The History of Juneteenth
Juneteenth is a commemoration of when the last of those who were in enslavement in remote areas of Texas were informed of the Emancipation Proclamation that made them free. This notification was given over two years after the end of the Civil War and the same year the Thirteenth Amendment was passed by the House to abolish slavery and was ratified by the States later that year in December. This notification to enslaved bondsmen and bondswomen in Texas happened on June 19, 1865, and the blending of June and the date is how the celebration gained its name. Many of those early celebrations following 1865 were held in Texas although the end of Reconstruction and the adoptions of new restrictive laws throughout the south that sought to disenfranchise African Americans would lead to the decline of large scale celebrations for many years.
However, as African Americans left the south to go to other parts of the country, they took this celebration with them. Although Texas was the last state to be informed about emancipation, it became the first state to observe the date in 1980. Juneteenth celebrations spread, and today 46 states observe the holiday, including the state of California, which officially added the observance in 2002.
Growing up in the historically black neighborhood of Louisville, Kentucky's Smoketown, Freedom Day, as we called it, was celebrated at church as a festival in which food, gospel music, poetry, art, and speeches about the on-going struggle faced by African Americans in our community were essential parts of the celebration. Although my home state did not officially begin to observe the holiday until 2005, there was already a rich and robust history in my African American community. My father, born in 1915, whose family was originally from Louisiana, and my great aunt, who was born the year the Thirteenth Amendment passed and was part of the early Louisville, Kentucky African American freed community, would share with me stories about those early celebrations, the history of my family, and instilled in me the importance of maintaining this tradition. Juneteenth as a celebration has evolved into the celebrations that we see today, which may include large block parties, celebrity performances, and parades in some communities; although this year, many celebrations may be online.
When I originally penned this post back in May, things were... different. My focus was solely on the history and not the present of what is happening today; but I felt that I must revise. In these COVID-19 days and days of social unrest, we may find ourselves questioning how much progress we have made from 1619 when the first African slaves stepped foot on this soil. Protests have broken out in cities across the country against systematic racism that are reminiscent of the long hot summers of 1967 when over 150 racially-driven protests and riots erupted across the United States. Those 1967 protests were fueled by the frustrations of African Americans who faced racism, segregation, discrimination, poverty and mistreatment. Over 50 years later we find ourselves seeing these same reasons being used to explain the protests that have broken out on our streets today.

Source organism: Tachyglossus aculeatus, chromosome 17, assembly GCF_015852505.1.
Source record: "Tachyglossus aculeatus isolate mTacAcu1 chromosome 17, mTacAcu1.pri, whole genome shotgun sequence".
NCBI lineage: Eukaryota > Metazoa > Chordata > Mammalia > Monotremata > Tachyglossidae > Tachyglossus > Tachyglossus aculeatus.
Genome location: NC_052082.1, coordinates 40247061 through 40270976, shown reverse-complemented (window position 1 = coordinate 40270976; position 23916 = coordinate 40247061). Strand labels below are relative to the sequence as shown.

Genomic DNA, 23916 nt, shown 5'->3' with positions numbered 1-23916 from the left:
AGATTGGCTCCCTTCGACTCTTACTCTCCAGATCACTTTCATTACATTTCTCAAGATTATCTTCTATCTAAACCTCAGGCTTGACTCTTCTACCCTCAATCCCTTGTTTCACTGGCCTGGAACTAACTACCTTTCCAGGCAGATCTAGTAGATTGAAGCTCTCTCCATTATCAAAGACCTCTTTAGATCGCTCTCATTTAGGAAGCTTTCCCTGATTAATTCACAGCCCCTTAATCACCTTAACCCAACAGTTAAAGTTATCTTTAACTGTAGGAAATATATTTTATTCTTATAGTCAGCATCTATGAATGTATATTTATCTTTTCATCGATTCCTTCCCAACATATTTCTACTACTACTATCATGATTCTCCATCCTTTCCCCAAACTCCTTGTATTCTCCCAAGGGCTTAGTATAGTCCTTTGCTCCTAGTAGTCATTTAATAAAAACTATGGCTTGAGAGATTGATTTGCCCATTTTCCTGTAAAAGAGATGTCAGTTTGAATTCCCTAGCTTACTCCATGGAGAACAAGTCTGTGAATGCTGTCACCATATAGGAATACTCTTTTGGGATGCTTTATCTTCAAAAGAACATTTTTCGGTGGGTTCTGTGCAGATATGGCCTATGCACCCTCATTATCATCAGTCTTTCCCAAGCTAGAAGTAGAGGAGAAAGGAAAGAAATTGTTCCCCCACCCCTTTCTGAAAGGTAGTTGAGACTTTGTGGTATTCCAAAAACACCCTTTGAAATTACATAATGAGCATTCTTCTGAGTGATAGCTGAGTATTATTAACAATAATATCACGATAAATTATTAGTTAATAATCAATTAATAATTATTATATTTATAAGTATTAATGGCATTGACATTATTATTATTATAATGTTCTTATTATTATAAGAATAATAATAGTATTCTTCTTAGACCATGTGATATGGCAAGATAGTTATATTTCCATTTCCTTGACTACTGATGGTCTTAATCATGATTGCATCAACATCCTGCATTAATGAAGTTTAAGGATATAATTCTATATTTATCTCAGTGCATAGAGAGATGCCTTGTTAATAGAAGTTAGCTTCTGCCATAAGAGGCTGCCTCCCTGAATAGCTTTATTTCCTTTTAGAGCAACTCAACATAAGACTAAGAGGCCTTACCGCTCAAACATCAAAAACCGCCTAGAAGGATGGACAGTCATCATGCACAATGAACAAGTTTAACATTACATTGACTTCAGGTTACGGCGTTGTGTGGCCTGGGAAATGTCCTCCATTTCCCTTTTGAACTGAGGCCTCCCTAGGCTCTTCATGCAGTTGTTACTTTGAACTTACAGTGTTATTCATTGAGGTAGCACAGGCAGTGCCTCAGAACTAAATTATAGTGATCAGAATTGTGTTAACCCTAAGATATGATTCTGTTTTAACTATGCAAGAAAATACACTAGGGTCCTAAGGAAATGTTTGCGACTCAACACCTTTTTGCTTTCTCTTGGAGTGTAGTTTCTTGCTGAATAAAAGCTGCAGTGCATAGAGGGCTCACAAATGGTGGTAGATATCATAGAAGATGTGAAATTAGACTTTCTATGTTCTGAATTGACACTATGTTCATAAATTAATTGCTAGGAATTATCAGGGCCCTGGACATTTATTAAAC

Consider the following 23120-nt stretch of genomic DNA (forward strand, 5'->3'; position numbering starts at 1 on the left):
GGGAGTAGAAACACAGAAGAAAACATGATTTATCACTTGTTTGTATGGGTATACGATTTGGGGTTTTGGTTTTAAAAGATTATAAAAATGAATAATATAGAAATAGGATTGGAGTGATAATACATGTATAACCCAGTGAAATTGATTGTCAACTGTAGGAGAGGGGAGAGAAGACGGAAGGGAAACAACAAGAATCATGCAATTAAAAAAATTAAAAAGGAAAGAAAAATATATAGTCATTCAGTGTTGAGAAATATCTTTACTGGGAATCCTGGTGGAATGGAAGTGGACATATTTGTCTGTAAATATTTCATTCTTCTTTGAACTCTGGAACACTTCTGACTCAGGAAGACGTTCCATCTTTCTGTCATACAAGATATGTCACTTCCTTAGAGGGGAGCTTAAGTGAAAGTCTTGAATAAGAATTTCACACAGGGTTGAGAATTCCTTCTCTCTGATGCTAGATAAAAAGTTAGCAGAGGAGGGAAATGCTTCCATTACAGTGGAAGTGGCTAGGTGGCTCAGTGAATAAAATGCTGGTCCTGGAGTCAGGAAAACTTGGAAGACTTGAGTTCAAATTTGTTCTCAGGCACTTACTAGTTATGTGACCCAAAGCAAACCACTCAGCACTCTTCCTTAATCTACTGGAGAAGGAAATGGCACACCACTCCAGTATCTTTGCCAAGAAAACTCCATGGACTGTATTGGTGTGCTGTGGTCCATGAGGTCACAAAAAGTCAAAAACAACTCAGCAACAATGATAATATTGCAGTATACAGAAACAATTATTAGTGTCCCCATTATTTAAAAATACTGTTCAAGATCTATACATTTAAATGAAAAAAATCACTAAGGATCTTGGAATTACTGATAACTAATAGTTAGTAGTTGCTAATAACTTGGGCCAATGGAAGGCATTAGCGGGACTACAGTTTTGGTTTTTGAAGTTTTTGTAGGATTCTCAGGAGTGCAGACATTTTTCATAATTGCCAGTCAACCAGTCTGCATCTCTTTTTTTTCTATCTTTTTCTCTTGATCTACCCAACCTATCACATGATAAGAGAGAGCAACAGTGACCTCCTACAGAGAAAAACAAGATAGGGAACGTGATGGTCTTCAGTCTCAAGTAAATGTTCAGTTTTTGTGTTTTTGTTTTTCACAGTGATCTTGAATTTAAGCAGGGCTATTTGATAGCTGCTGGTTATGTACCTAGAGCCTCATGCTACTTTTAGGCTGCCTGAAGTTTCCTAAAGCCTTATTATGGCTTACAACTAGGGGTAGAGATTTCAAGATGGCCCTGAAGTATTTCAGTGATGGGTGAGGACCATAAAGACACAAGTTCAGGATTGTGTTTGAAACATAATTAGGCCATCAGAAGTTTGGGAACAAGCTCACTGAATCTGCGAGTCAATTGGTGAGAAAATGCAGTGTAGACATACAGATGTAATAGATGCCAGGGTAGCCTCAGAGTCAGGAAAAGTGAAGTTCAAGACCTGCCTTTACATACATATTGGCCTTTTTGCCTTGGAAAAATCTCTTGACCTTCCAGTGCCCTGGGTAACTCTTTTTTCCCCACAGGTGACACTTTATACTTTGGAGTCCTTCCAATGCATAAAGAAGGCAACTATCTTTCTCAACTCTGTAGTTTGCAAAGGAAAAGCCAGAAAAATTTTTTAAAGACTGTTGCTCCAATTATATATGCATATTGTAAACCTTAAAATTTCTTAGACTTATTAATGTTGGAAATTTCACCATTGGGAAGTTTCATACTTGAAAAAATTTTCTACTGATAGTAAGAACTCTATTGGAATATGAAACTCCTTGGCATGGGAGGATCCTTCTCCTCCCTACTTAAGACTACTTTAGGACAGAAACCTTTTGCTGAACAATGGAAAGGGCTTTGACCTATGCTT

Like many of you, I find myself lost, upset, and questioning the very social contracts this country was founded on. My hometown of Louisville where I have such fond memories of the vibrant and active African American community has been thrown into chaos and flamed by the very spirits of those long-dead ancestors to demand those very rights that were denied them centuries ago. My friends are in the streets, my family divided, and like many of you, I find myself pitted against those whom I once held in esteem as to what is the way forward; what shape justice and equality should take.
This Juneteenth will be one baked in unrest and calls to us to hold true to the words that, "All men are created equal," despite our differences. I invite you on this day to take time to learn the history of Juneteenth, to take the time to read the stories of former Bondsmen and women in their own words, to peruse the Dr. Martin Luther King, Jr. Collection page on our website to learn about the namesake of our main library, to take a walk by SJSU's Olympic Black Power statue and sit at the feet of Tommie Smith and John Carlos, to learn the history of African Americans after emancipations, to read stories, poetry and prose written by African Americans, to buy from African American businesses, to cook traditional southern African American food, to listen to gospel music, and to recall the many contributions African Americans have given to this country. I ask you to have hard conversations on race with your friends and family. I ask you to not be silent when you encounter injustice or bigotry. I ask you to listen to those voices who are crying out in the street to see their humanity. I ask you to offer support peacefully, in whatever ways sit best with you. Finally, I ask you to open not only your minds but your hearts.
I had planned to spend this Juneteenth teaching my daughter my father's southern banana pudding, making homemade jambalaya, listening to soul music, and telling her the same stories my great aunt and father used to share with me. However, now I will spend this day deeply explaining civil rights, having 9 minutes of silence, discussing what is social justice, and instilling in her a sense of pride of the history she comes from. One day, we will have parades again. We will gather in joy and not in collective anguish. One day, I hope we can look back at these times of unrest and see the progress we have made. One day, I dream to live or at least for my daughter to live in the world Dr. King envisioned. However, that future depends on what we ALL decide to do today.